by Patricia Sullivan
Harvard University Press, 2021
Cloth: 978-0-674-73745-7 | Paper: 978-0-674-29552-0 | eISBN: 978-0-674-25978-2
Library of Congress Classification E185.61.S934 2021
Dewey Decimal Classification 323.11960730904


“In most accounts of the tumultuous 1960s, Robert Kennedy plays a supporting role…Sullivan corrects this and puts RFK near the center of the nation’s struggle for racial justice.”
—Richard Thompson Ford, Washington Post

“A profound and uplifting account of Robert F. Kennedy’s brave crusade for racial equality. This is narrative history at its absolute finest.”
—Douglas Brinkley, author of Rosa Parks

“A sobering analysis of the forces arrayed against advocates of racial justice. Desegregation suits took years to move through the courts. Ballot access was controlled by local officials…Justice Rising reminds us that although he was assassinated over 50 years ago, Kennedy remains relevant.”
—Glenn C. Altschuler, Florida Courier

“A groundbreaking book that reorients our understanding of a surprisingly underexplored aspect of Robert Kennedy’s life and career—race and civil rights—and sheds new light on race relations during a pivotal era of American history.”
—Kenneth Mack, author of Representing the Race

“Brilliant and beautifully written…could hardly be more timely.”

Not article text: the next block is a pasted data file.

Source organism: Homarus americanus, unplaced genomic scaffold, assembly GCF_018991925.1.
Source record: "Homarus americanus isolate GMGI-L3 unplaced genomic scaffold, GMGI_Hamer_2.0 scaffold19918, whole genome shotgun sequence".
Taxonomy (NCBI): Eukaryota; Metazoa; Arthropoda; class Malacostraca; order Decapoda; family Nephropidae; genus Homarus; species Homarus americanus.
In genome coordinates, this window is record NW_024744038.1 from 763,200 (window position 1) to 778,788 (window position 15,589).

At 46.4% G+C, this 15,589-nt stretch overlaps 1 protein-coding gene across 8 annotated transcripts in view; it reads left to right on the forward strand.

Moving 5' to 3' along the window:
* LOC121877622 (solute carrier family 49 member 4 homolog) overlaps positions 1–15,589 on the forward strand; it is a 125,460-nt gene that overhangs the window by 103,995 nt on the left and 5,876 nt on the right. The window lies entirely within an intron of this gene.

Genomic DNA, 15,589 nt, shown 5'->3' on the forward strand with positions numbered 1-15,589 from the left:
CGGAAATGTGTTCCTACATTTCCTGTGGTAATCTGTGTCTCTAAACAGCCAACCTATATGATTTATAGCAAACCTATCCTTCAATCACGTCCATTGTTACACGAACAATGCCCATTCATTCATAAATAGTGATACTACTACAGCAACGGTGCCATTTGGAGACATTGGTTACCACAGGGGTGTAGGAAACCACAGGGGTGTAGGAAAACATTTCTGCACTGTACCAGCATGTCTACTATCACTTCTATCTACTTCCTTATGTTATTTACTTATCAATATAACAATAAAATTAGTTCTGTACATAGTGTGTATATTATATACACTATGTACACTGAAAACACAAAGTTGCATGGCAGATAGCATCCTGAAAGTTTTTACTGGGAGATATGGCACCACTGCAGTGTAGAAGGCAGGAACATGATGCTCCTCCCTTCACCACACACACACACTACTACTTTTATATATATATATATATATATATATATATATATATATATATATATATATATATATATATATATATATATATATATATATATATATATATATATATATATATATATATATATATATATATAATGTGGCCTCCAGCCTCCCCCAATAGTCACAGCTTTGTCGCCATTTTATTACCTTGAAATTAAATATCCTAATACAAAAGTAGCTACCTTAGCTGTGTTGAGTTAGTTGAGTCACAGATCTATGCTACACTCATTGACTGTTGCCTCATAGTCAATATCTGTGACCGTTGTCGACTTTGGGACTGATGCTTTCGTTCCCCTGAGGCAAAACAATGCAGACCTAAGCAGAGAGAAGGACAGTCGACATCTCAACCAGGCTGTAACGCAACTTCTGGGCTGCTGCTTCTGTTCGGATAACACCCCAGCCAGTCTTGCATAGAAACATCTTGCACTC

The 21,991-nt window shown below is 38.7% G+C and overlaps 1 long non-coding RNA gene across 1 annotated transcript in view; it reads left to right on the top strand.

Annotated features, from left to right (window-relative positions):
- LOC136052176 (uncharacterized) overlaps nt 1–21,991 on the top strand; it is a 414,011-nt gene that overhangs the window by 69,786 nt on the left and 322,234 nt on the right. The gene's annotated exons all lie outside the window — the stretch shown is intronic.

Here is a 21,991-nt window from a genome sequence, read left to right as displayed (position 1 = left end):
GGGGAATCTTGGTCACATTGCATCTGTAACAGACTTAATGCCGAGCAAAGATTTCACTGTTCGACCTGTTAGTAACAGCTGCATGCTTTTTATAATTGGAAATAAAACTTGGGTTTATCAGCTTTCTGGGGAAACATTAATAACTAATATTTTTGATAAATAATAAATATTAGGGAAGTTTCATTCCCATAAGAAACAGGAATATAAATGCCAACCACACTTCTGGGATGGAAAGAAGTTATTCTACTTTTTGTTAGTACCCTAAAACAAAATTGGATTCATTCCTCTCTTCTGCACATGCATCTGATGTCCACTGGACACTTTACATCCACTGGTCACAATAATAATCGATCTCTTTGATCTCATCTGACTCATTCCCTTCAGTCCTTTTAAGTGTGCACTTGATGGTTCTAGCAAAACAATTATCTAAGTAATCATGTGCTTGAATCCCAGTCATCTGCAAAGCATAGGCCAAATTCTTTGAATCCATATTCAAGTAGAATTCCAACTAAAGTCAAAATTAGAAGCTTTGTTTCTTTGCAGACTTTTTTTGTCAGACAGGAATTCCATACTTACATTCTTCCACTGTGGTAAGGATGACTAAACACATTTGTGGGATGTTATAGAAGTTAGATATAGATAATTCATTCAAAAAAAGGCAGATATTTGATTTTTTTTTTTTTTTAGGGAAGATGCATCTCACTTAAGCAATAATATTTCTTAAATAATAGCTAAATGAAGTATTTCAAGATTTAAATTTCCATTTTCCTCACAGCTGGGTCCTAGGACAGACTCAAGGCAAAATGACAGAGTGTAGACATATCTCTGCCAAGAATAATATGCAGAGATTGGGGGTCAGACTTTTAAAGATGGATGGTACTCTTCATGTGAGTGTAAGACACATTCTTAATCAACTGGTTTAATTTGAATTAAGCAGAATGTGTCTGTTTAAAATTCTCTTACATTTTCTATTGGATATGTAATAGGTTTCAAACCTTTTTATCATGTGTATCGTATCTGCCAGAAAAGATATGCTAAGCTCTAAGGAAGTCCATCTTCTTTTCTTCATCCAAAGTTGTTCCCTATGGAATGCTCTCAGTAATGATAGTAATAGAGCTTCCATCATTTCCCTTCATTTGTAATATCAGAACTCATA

—Daniel Geary, Irish Times

Race and politics converged in the 1960s in ways that indelibly changed America. This landmark reconsideration of Robert Kennedy’s life and legacy reveals how, as the nation confronted escalating demands for racial justice, RFK grasped the moment to emerge as a transformational leader.

Intertwining Kennedy’s story with the Black freedom struggles of the 1960s, Justice Rising provides a fresh account of the changing political alignments that marked the decade. As Attorney General, Kennedy personally interceded to enforce desegregation rulings and challenge voter restrictions in the South. Morally committed to change, he was instrumental in creating the bipartisan coalition essential to passing the 1964 Civil Rights Act. After his brother’s assassination, his commitment took on a new urgency when cities emerged as the major front in the long fight for racial justice. On the night of Martin Luther King’s assassination, two months before he would himself be killed, his anguished appeal captured the hopes of a turbulent decade: “In this difficult time for the United States, it is perhaps well to ask what kind of nation we are and what direction we want to move in.” It is a question that remains urgent and unanswered.

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